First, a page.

Jet lag can (almost) be avoided – I’m not sure if Jet Lag can be completey avoided. But, you can go a long way towards it by adjusting your rythmns well before you land. Given the choice, I’d always prefer to arrive somewhere early in the morning, stay awake all day and then go to bed at normal local time. It can also help to start eating your meals (and planning your sleep) based on your future destination, rather than just what the airline is dishing up. If that means missing meals, or sleeping while your fellow passengers gorge on in flight entertainment and snacks in the daylight, so be it.

You may as well smile – Try to connect a swag of flights on a clutch of different continents and something will go wrong. I do my best to approach every counter and every person with a smile on my face. And, I assume that occasionally, my booking will be not quite right, I won’t get the seat I want, or I will have to walk around a Mexican bus terminal looking for a photocopy machine only to realise it was futile exercise because I had presented the wrong credit card. I don’t have the most handsome or convincing smile, but it opens more doors than the alternative.

Writing a packing list is not a waste of time – I used to laugh at people who wrote packing lists. Actually, I still do, even when I do it myself. However, having a list does make it a lot easier to pack and avoid lugging too much stuff. It also means that when your bag comes down the carousel half open, as mine recently did in Miami, you can tell fairly quickly if anything is missing (thankfully, in this case, nothing was).

You will sleep better if you empty your memory cards and backup your work – The latest night we had in Oaxaca saw us coming back to the hotel around 4.30am. It was tempting to just crawl into bed. But, instead, I found the time to upload all the evening’s images onto my computer and went through the usual routine of making selections, backing up files and formatting cards ready for the next day. Sure, I would have enjoyed that extra hour’s sleep, but the next day (and the one after that) I was glad for piece of mind that the images were where they should be and ready to be worked on.

As an aside, one great approach I learnt from my friend Yves Perreault was to back all my current work onto a USB stick and carry it with me at all times. That way, even my computer and back drives were lost, stolen or damanged, I would still have a copy of most of my recent images.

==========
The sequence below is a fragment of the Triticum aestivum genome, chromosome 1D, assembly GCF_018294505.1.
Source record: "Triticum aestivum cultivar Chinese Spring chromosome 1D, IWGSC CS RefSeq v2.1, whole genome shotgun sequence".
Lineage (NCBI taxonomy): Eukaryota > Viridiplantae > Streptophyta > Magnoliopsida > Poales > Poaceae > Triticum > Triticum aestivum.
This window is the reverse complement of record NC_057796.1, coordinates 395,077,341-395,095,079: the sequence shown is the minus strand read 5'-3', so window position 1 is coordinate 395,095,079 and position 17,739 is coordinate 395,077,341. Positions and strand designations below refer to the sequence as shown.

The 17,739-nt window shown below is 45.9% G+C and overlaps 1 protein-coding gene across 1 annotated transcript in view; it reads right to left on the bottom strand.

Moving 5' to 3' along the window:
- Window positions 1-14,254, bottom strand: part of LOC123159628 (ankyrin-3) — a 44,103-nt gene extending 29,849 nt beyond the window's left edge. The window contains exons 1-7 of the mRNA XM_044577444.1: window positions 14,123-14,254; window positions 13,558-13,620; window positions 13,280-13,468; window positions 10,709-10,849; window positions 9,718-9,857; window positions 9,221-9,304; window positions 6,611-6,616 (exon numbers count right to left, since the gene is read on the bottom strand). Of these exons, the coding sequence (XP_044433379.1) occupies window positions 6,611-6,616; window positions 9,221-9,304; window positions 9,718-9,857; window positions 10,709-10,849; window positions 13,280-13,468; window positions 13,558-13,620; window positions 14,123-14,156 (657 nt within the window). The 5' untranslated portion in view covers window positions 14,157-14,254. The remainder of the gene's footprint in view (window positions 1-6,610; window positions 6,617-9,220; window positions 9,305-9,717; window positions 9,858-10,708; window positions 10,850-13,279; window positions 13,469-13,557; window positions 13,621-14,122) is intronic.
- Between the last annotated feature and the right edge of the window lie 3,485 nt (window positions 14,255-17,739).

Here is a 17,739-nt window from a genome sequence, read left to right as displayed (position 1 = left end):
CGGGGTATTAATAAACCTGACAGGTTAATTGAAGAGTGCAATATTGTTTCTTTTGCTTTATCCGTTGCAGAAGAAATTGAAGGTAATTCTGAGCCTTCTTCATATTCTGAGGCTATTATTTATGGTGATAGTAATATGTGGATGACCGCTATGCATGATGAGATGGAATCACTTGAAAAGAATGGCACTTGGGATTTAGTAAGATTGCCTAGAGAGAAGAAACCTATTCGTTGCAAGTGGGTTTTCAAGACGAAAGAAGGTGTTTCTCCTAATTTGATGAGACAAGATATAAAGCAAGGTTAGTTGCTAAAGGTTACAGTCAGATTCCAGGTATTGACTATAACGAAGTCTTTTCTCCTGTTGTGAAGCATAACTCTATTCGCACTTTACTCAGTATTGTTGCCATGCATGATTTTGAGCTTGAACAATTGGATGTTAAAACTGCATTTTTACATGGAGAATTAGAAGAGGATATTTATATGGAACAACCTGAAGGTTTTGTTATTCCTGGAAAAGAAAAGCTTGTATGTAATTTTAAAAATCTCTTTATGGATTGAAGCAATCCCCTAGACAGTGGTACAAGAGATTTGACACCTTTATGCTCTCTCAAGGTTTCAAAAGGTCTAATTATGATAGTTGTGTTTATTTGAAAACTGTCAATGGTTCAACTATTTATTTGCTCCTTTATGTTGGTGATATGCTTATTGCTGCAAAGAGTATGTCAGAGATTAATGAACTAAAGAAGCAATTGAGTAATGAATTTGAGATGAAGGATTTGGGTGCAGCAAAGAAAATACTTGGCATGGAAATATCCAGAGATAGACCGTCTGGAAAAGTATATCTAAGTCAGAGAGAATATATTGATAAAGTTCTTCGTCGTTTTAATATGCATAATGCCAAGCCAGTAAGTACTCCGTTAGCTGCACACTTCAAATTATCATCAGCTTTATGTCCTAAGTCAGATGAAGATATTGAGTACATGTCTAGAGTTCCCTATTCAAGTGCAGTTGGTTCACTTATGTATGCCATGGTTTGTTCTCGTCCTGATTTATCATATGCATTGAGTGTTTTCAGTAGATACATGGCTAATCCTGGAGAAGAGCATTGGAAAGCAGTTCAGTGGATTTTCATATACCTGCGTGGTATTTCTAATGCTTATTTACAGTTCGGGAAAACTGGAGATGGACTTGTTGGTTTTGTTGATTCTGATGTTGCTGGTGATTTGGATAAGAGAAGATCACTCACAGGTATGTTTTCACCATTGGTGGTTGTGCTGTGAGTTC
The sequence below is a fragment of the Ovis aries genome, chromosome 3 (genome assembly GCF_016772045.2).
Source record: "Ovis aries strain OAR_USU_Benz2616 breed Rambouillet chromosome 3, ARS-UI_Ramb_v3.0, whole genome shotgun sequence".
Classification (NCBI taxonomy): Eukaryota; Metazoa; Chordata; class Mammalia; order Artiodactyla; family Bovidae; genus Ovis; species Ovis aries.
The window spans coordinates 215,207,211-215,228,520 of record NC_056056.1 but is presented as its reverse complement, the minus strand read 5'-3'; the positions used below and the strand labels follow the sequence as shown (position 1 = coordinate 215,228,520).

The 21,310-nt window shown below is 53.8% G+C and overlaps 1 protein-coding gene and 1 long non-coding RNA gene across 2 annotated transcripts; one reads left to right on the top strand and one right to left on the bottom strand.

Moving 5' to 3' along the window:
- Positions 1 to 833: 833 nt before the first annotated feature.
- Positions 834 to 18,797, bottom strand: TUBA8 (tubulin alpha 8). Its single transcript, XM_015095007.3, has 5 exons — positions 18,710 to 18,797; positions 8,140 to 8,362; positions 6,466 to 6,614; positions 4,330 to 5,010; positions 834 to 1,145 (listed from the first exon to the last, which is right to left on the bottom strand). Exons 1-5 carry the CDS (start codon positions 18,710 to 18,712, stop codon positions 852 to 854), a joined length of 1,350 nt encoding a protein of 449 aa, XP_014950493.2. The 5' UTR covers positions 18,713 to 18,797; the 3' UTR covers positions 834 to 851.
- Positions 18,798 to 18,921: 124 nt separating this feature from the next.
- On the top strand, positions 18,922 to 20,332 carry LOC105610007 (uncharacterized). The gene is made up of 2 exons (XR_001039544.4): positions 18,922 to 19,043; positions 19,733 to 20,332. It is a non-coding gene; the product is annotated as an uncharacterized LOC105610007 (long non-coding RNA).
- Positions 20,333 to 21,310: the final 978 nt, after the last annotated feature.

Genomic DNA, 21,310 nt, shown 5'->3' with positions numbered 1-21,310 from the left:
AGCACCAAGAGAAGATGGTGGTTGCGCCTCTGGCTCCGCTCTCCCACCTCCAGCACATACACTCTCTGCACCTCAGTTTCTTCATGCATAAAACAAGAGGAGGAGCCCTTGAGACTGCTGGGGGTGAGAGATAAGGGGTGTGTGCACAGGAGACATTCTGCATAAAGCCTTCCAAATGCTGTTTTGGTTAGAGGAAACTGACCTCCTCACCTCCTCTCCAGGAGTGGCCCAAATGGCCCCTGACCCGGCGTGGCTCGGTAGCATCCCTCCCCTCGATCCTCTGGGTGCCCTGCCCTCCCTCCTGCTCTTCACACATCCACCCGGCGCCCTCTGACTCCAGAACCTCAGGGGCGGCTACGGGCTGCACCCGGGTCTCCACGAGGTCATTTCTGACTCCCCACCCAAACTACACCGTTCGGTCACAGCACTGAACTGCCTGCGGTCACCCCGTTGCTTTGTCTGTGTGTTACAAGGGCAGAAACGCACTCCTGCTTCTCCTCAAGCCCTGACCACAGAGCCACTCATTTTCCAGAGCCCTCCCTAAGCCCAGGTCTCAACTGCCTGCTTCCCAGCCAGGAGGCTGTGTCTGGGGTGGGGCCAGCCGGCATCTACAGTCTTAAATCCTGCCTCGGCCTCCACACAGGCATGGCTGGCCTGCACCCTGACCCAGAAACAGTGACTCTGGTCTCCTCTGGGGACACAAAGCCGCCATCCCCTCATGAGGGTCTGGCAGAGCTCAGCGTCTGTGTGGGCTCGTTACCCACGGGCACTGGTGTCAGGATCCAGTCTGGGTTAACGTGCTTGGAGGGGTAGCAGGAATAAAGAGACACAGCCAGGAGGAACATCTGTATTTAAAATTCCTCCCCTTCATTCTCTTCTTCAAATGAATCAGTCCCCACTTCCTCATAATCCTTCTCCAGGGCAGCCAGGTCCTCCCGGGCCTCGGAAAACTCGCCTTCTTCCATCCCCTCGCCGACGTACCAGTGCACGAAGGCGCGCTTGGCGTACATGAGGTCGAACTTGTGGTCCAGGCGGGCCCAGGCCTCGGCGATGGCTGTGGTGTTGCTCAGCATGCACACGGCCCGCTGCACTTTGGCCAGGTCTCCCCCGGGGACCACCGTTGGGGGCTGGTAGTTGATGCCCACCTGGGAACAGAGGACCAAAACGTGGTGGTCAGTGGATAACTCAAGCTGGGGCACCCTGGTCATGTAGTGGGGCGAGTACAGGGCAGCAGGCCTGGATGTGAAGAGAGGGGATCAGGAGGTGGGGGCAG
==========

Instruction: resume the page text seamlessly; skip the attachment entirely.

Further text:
Buses Rock! I got a few raised eyebrows from people over my decision to travel from Mexico City to Oaxaca by bus. Travel newbies may want to take what looks (on paper) like the fastest route, often via small airports. But, those who know about travel in South America are familiar with the continent’s excellent bus networks, which often provide a more comfortable (as well as more scenic) connection between major destinations. Planes (along with the crowded, sometimes chaotic airports that service them) are not always the best mode of transport. Sometimes, a bus, or train, or ferry will be a better (and more romantic) alternative.

You should only eat tourist food if, well, never – In Mexico I ate all sorts of street food – with no harmful effects. Of course, it pays to be vigilant and careful when choosing places to eat. In fact, the only meal that didn’t sit well was in a relatively expensive restaurant that seemed to only cater to tourists. You find these kinds of places in every major city and tourist destination. Given the choice, I would always avoid those kinds of places – they serve food that locals won’t eat, to visitors who don’t know better. Quite frankly, I’d rather go to McDonalds (which in some countries, like India, will give you a more interesting and locally “authentic” experience).

Do it your own way – Take all travel advice (especially this post) with a grain of salt. I still like to do my research before a trip; checking the travel books and websites. However, I long ago gave up on trying to see every sight the guidebooks told me was “important.” There’s few things sadder than watching a group aimlessly shuffle through an old church or monument for a few minutes, staring blankly here and there and snapping the odd photo. Perhaps some people like to tick off as many sights as they can in a trip. For me, I’d rather see less and take in more.